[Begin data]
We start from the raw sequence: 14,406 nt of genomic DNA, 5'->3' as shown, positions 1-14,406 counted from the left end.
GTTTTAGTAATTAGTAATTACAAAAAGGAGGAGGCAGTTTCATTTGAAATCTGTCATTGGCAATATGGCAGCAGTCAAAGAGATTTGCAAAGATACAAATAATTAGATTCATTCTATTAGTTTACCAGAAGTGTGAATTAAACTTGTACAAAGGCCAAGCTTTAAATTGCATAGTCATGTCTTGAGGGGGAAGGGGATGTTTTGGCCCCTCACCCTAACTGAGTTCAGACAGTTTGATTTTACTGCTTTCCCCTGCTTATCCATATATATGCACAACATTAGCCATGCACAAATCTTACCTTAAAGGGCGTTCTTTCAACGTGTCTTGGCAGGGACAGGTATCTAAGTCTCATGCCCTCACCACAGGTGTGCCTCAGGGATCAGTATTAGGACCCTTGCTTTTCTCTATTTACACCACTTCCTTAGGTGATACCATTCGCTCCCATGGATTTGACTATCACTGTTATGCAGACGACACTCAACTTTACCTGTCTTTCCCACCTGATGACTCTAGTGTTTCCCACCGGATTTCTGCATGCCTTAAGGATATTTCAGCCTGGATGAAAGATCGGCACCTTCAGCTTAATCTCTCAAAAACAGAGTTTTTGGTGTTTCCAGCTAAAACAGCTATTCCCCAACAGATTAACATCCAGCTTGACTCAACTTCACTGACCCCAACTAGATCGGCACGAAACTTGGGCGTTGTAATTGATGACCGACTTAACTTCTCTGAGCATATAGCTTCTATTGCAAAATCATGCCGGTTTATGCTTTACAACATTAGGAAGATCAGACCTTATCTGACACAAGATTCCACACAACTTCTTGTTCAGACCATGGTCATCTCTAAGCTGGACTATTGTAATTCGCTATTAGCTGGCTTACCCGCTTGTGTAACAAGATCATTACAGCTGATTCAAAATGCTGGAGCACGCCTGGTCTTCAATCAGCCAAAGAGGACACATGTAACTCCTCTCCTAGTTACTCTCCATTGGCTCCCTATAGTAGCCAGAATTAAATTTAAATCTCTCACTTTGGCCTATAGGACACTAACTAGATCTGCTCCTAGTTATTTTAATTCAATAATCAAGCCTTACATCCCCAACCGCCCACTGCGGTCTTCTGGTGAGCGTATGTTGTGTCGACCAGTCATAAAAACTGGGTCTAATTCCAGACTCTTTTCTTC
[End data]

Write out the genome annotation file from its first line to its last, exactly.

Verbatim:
We start from the raw sequence: 14,406 nt of genomic DNA, 5'->3' as shown, positions 1-14,406 counted from the left end.
GTTTTAGTAATTAGTAATTACAAAAAGGAGGAGGCAGTTTCATTTGAAATCTGTCATTGGCAATATGGCAGCAGTCAAAGAGATTTGCAAAGATACAAATAATTAGATTCATTCTATTAGTTTACCAGAAGTGTGAATTAAACTTGTACAAAGGCCAAGCTTTAAATTGCATAGTCATGTCTTGAGGGGGAAGGGGATGTTTTGGCCCCTCACCCTAACTGAGTTCAGACAGTTTGATTTTACTGCTTTCCCCTGCTTATCCATATATATGCACAACATTAGCCATGCACAAATCTTACCTTAAAGGGCGTTCTTTCAACGTGTCTTGGCAGGGACAGGTATCTAAGTCTCATGCCCTCACCACAGGTGTGCCTCAGGGATCAGTATTAGGACCCTTGCTTTTCTCTATTTACACCACTTCCTTAGGTGATACCATTCGCTCCCATGGATTTGACTATCACTGTTATGCAGACGACACTCAACTTTACCTGTCTTTCCCACCTGATGACTCTAGTGTTTCCCACCGGATTTCTGCATGCCTTAAGGATATTTCAGCCTGGATGAAAGATCGGCACCTTCAGCTTAATCTCTCAAAAACAGAGTTTTTGGTGTTTCCAGCTAAAACAGCTATTCCCCAACAGATTAACATCCAGCTTGACTCAACTTCACTGACCCCAACTAGATCGGCACGAAACTTGGGCGTTGTAATTGATGACCGACTTAACTTCTCTGAGCATATAGCTTCTATTGCAAAATCATGCCGGTTTATGCTTTACAACATTAGGAAGATCAGACCTTATCTGACACAAGATTCCACACAACTTCTTGTTCAGACCATGGTCATCTCTAAGCTGGACTATTGTAATTCGCTATTAGCTGGCTTACCCGCTTGTGTAACAAGATCATTACAGCTGATTCAAAATGCTGGAGCACGCCTGGTCTTCAATCAGCCAAAGAGGACACATGTAACTCCTCTCCTAGTTACTCTCCATTGGCTCCCTATAGTAGCCAGAATTAAATTTAAATCTCTCACTTTGGCCTATAGGACACTAACTAGATCTGCTCCTAGTTATTTTAATTCAATAATCAAGCCTTACATCCCCAACCGCCCACTGCGGTCTTCTGGTGAGCGTATGTTGTGTCGACCAGTCATAAAAACTGGGTCTAATTCCAGACTCTTTTCTTC